Now I don't think this is the end of the world or the kids are terrible or the parents are terrible, because they were being quiet and were not in the way but why not make your kids sit down and actually watch the concert if they are there? Like doing something fun at a party, that makes sense to me, that's what we all do, so the kids want to do it too. But at a performance, we do not all ignore a show and play games or just do what we please. It would be considered rude to do that.

Oh and these are middle school kids!

ITA with this. When we go to anything my kids are doing my kids are expected to support their sibling. And they are expected to sit and show respect by listening. If it going to be long then I find a sitter so they can stay home. My older girls christmas concert is being performed with the high school music program this year and is expected to be 2 hours so I will be leaving the 2 littles home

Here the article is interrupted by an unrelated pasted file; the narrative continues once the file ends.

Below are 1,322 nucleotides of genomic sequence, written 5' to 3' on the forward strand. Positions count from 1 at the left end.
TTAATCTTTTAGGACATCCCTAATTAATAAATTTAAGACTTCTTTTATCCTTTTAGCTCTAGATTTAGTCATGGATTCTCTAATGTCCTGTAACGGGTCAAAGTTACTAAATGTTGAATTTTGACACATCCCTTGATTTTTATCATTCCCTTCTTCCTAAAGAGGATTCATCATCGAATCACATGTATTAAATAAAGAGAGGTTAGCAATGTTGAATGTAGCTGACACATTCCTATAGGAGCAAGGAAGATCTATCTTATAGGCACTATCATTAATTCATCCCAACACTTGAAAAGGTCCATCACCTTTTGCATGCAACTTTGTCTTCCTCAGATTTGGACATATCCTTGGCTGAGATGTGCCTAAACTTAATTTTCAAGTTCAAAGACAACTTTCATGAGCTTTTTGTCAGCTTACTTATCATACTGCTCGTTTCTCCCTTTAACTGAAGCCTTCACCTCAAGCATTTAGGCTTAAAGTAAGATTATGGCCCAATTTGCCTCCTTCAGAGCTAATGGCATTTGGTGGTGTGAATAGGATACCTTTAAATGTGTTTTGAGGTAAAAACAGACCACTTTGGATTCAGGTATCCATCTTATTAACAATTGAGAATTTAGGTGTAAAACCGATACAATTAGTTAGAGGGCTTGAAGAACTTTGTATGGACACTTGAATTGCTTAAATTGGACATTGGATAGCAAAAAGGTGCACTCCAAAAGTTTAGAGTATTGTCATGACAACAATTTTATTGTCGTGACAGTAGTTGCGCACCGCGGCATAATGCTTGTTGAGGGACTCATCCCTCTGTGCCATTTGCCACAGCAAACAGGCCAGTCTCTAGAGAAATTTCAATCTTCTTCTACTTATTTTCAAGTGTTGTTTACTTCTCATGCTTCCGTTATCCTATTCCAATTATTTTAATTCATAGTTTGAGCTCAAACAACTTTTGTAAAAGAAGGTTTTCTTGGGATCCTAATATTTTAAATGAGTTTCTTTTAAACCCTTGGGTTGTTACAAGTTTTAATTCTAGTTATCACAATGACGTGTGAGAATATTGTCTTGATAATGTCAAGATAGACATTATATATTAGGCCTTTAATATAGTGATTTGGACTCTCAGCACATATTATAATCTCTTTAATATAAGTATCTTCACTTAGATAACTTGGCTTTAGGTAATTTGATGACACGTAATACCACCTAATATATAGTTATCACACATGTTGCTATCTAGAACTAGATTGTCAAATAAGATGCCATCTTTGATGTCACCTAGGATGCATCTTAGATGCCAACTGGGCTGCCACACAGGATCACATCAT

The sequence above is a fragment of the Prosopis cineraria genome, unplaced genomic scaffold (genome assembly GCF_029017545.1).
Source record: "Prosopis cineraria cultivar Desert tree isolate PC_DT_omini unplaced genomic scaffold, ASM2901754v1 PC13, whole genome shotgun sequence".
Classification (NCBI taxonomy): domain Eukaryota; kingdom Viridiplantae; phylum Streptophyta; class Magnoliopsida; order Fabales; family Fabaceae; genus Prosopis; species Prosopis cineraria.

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"ftmom" wrote:

I really just dont see this as an issue though...but maybe that is just where I live? Most social events we go to the kids are welcome at, and there are usually a few others their as well. It has always been that way. We cant afford a baby sitter too often, so unless it is a big, fancy catered party, if you want DH and I both there, the kids will be too. But I guess it most often barbeques, and grey cup parties with our friends, so perhaps thats not the kind of parties being talked about here?